Saturday, April 5, 2008

About This Blog

Since moving to Taipei, where I work as a teacher, I’ve much missed Madison, and of the things I miss most, being friends with Cosmo certainly ranks near the top. The man was a gold mine of good humor and mythmaking wit. Madison was lucky to have him to add his particular edge to the city, and Cosmo, in turn, was lucky to live in Madison, a place where people made space for him on his ever-expansive good days and looked after him on his bad days.

I’ve read some of the recent online forums about Cosmo (check The Daily Page) and could see how many different kinds of people were saddened by his death. Many had things to say about him in memory, stories they wanted to tell. I’ve opened this blog to make a space for people to post memories, stories or anything else related to Cosmo. I’m hoping if you have some recollection of something he said or did, or how you knew him, that you'll take some time to type it out and send it to me. I’ll post it directly onto the blog. No matter how brief the entry, just send it in. Let me know where and how you knew him: "My name is . . . . I knew Cosmo when I was studying . . . / working at . . . ." and go from there.

I make this request for stories and memories to anyone who knew Cosmo: State Street acquaintances, long-time friends, family members.

In memory of Bob Hicks, aka Rock ‘n Roll Bob, aka Cosmo di Madison. He will be sorely missed.

Send your anecdotes to: inthemargins03@hotmail.com.

Eric Mader
April, 2008

P.S. --Enter the Labyrinth-- My own writing on Cosmo, which I sweated over considerably back in the day, is linked here, most recent things first. In this writing I was doing my best to make a complete portrait of Cosmo’s “doctrine,” his ideas as best I could get them from him, which sometimes wasn’t easy. Some people might consider this a pretty strange project, but not me: Cosmo's imagination and way with words were often magnificent. I don’t know about recent years, but back then, early 1990s, Cosmo was a great preacher and spinner of tales.

I've tried to write in a style appropriate to the sometimes Gothic, sometimes funky, usually conspiratorial Cosmo I knew. The result is that the writings are definitely murky and arcane (reader be warned!) but still, most people, once they get past a few pages, usually start to get the knack of Cosmo's way of making history:

Picnic Point: What is it Really? (And other Unpublished Texts)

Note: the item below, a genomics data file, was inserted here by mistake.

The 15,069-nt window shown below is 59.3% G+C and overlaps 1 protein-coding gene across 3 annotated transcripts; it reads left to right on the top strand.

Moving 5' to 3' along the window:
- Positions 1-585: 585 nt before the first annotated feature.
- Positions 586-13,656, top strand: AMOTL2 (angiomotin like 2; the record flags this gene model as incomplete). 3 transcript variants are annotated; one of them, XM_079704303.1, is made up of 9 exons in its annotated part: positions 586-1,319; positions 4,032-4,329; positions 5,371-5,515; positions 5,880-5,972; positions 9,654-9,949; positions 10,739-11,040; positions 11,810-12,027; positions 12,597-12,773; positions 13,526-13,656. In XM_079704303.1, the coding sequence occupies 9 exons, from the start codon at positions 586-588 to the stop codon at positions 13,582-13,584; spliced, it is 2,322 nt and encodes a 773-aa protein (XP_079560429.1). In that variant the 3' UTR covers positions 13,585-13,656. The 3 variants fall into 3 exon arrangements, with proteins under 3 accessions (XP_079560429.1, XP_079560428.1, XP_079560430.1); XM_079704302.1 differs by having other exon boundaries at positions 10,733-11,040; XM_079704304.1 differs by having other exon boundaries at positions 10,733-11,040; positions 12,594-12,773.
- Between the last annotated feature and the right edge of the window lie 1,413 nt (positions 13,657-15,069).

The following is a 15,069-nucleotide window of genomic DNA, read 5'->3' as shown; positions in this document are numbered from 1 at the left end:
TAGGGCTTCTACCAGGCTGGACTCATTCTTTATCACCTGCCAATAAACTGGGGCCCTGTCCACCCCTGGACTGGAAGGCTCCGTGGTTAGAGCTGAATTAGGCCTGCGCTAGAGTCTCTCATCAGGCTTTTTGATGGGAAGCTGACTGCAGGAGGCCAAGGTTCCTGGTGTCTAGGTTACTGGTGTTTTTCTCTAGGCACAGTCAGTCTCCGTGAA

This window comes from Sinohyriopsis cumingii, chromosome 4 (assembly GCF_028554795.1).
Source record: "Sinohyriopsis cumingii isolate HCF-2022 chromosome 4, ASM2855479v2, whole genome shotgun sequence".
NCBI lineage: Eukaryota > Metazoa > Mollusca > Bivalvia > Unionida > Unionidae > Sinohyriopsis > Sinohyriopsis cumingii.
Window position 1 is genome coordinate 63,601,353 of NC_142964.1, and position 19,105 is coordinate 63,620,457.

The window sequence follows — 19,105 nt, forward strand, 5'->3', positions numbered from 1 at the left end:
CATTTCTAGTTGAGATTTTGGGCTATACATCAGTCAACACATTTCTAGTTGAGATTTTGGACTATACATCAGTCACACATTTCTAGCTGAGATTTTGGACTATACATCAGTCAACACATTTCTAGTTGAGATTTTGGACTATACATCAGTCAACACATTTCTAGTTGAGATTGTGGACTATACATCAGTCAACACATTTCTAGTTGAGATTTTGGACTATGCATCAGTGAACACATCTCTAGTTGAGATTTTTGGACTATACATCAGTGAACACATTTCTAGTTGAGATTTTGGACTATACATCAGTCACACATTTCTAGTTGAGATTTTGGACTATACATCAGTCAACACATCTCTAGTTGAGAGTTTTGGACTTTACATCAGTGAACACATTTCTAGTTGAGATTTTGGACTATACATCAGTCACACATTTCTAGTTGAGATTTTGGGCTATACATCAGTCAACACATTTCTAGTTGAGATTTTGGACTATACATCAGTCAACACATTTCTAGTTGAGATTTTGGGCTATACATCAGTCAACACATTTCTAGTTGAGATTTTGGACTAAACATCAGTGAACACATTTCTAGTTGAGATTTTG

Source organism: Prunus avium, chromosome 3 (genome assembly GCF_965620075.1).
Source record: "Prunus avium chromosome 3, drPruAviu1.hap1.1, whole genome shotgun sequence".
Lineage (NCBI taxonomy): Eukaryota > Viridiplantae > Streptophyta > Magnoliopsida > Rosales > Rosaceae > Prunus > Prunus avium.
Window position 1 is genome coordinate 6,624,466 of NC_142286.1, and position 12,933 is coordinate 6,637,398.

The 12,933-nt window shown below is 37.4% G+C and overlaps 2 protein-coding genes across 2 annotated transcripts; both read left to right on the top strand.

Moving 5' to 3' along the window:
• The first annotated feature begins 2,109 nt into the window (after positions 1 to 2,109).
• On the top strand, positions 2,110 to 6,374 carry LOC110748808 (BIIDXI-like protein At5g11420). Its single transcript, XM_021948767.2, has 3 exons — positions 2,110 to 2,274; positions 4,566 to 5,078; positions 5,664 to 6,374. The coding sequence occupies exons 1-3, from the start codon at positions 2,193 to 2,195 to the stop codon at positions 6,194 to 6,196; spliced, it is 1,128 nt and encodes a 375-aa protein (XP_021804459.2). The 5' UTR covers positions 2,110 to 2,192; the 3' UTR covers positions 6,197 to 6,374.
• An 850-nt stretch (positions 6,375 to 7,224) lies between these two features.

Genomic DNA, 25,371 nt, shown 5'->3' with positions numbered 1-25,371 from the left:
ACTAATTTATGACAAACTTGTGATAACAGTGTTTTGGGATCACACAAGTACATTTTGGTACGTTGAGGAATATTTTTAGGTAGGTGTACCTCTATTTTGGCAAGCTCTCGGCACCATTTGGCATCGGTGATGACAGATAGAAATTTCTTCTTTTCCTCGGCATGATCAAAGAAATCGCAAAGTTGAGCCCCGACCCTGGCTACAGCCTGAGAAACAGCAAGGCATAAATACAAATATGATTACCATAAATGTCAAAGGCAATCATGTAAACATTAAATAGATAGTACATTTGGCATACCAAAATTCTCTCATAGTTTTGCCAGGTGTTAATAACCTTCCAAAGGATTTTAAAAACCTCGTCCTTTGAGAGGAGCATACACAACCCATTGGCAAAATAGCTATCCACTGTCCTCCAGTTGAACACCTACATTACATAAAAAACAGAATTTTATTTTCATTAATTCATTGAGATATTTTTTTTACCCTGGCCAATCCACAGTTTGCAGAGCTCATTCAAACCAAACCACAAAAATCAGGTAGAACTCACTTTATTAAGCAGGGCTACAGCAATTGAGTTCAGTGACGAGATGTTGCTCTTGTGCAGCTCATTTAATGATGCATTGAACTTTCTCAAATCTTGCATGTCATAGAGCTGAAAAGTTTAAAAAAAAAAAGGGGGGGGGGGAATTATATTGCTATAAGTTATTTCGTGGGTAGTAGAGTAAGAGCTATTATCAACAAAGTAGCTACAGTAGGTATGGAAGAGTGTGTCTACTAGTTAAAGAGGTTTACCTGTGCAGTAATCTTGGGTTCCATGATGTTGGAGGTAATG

Gospels from the Last Man: the Deeds and Sayings of Cosmo di Madison, vol. I

Gospels, vol. II

Gospels, vol. III

In any case, regarding the above links, my warning in the published book still holds true:
. . . .I ought to take this opportunity to warn new readers of Gospels from the Last Man, those who haven't already read Books I and II. Do not proceed too quickly, but do not lose heart either. Do not laugh too loudly while you read, lest a demon fly into your open mouth. I've seen what can happen, and believe me, it's not pretty. You are liable to feel in the beginning as if you were dangling helplessly over a valley strewn with sucked cadavers. This is because the doctrine here presented holds together in a very circuitous manner, like a giant web in fact, with the inevitable result that one cannot begin to know the pattern of the whole until one has gotten one's limbs tangled in many troublesome particulars. You yourself will get tangled up. You'll be stung by this spider repeatedly. It doesn't sound pleasant, I know. But trust me: you're in good hands with me as your guide. I've been through this web myself, and I know it like I know my own mind. And I can assure you: the beauty of the web, once glimpsed, will make any loss of blood along the way seem insignificant.

1 comment:

Carlos said...

I once ran into Cosmo in front of the Good & Loud Music Store on University Avenue, on what can only be described as a dreadful late February day. It was about 34 degrees, and an icy frozen rain was falling steadily.

I parked my car in front, and as I was walking in the door, Cos was walking out. He was barefoot, and the only clothes he had on was a pair of black leather jeans, tighter than Jim Morrison's. He had a Fender Stratocaster strapped over his shoulder, and he just started walking out to the street. I told him to duck back inside and I'd give him a lift after I was done picking up my guitar. He just shrugged and said, "Nah, man, I gotta go."

He walked out to the road in that miserable sleet, stuck out his thumb, and about the second car picked him up. When he opened the door, the driver said, "Cosmo, get in! Where ya goin?"

To me it was just another example of Cosmo's karma.

Carlos
Madison